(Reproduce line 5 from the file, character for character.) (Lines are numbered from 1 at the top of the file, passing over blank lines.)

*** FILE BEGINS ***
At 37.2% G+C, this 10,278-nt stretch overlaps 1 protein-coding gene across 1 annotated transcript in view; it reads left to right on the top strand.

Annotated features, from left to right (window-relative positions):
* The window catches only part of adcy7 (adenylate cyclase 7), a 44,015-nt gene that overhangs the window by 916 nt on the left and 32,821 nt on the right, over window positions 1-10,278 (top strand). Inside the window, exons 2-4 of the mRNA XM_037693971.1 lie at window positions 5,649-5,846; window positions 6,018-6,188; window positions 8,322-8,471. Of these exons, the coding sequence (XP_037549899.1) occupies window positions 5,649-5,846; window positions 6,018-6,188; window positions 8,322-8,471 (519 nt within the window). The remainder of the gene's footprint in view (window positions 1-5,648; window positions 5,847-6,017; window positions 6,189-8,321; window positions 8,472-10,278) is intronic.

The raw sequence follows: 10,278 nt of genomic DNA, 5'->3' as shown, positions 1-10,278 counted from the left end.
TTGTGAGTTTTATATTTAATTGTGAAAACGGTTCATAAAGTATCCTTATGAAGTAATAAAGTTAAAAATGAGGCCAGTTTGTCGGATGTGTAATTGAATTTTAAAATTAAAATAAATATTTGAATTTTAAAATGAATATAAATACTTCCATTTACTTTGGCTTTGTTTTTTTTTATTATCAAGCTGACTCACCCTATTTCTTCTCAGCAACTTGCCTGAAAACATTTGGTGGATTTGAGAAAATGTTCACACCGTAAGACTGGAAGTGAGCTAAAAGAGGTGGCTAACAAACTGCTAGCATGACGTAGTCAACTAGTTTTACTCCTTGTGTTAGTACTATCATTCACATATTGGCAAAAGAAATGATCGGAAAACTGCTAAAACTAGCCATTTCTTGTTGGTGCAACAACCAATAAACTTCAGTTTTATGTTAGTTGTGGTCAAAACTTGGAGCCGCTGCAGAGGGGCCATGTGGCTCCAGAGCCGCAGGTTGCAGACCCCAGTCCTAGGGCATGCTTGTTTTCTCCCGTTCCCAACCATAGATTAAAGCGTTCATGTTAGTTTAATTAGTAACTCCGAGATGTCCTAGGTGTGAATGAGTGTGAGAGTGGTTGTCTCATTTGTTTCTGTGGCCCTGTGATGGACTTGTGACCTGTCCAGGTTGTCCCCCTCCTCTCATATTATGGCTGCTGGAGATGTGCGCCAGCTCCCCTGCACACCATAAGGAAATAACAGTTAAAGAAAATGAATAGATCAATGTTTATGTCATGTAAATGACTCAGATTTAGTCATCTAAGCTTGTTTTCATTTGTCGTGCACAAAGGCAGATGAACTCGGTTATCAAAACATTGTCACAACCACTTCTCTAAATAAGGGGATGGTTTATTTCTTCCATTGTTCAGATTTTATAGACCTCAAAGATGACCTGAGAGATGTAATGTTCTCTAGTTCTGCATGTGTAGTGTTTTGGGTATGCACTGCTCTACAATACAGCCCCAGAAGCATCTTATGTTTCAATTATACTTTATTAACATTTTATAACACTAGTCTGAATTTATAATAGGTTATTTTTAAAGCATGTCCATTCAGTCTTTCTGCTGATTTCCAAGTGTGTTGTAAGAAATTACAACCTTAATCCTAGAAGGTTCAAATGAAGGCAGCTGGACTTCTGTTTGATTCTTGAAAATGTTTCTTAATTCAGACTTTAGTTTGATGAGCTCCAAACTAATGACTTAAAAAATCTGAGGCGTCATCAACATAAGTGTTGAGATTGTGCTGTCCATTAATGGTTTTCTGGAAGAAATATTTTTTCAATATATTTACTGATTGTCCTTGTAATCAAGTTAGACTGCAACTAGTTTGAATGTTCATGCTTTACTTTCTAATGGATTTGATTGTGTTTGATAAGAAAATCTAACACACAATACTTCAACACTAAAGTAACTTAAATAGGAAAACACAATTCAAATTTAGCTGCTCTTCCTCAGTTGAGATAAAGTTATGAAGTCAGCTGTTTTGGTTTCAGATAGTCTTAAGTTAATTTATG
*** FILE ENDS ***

TTGTGAGTTTTATATTTAATTGTGAAAACGGTTCATAAAGTATCCTTATGAAGTAATAAAGTTAAAAATGAGGCCAGTTTGTCGGATGTGTAATTGAATTTTAAAATTAAAATAAATATTTGAATTTTAAAATGAATATAAATACTTCCATTTACTTTGGCTTTGTTTTTTTTTATTATCAAGCTGACTCACCCTATTTCTTCTCAGCAACTTGCCTGAAAACATTTGGTGGATTTGAGAAAATGTTCACACCGTAAGACTGGAAGTGAGCTAAAAGAGGTGGCTAACAAACTGCTAGCATGACGTAGTCAACTAGTTTTACTCCTTGTGTTAGTACTATCATTCACATATTGGCAAAAGAAATGATCGGAAAACTGCTAAAACTAGCCATTTCTTGTTGGTGCAACAACCAATAAACTTCAGTTTTATGTTAGTTGTGGTCAAAACTTGGAGCCGCTGCAGAGGGGCCATGTGGCTCCAGAGCCGCAGGTTGCAGACCCCAGTCCTAGGGCATGCTTGTTTTCTCCCGTTCCCAACCATAGATTAAAGCGTTCATGTTAGTTTAATTAGTAACTCCGAGATGTCCTAGGTGTGAATGAGTGTGAGAGTGGTTGTCTCATTTGTTTCTGTGGCCCTGTGATGGACTTGTGACCTGTCCAGGTTGTCCCCCTCCTCTCATATTATGGCTGCTGGAGATGTGCGCCAGCTCCCCTGCACACCATAAGGAAATAACAGTTAAAGAAAATGAATAGATCAATGTTTATGTCATGTAAATGACTCAGATTTAGTCATCTAAGCTTGTTTTCATTTGTCGTGCACAAAGGCAGATGAACTCGGTTATCAAAACATTGTCACAACCACTTCTCTAAATAAGGGGATGGTTTATTTCTTCCATTGTTCAGATTTTATAGACCTCAAAGATGACCTGAGAGATGTAATGTTCTCTAGTTCTGCATGTGTAGTGTTTTGGGTATGCACTGCTCTACAATACAGCCCCAGAAGCATCTTATGTTTCAATTATACTTTATTAACATTTTATAACACTAGTCTGAATTTATAATAGGTTATTTTTAAAGCATGTCCATTCAGTCTTTCTGCTGATTTCCAAGTGTGTTGTAAGAAATTACAACCTTAATCCTAGAAGGTTCAAATGAAGGCAGCTGGACTTCTGTTTGATTCTTGAAAATGTTTCTTAATTCAGACTTTAGTTTGATGAGCTCCAAACTAATGACTTAAAAAATCTGAGGCGTCATCAACATAAGTGTTGAGATTGTGCTGTCCATTAATGGTTTTCTGGAAGAAATATTTTTTCAATATATTTACTGATTGTCCTTGTAATCAAGTTAGACTGCAACTAGTTTGAATGTTCATGCTTTACTTTCTAATGGATTTGATTGTGTTTGATAAGAAAATCTAACACACAATACTTCAACACTAAAGTAACTTAAATAGGAAAACACAATTCAAATTTAGCTGCTCTTCCTCAGTTGAGATAAAGTTATGAAGTCAGCTGTTTTGGTTTCAGATAGTCTTAAGTTAATTTATG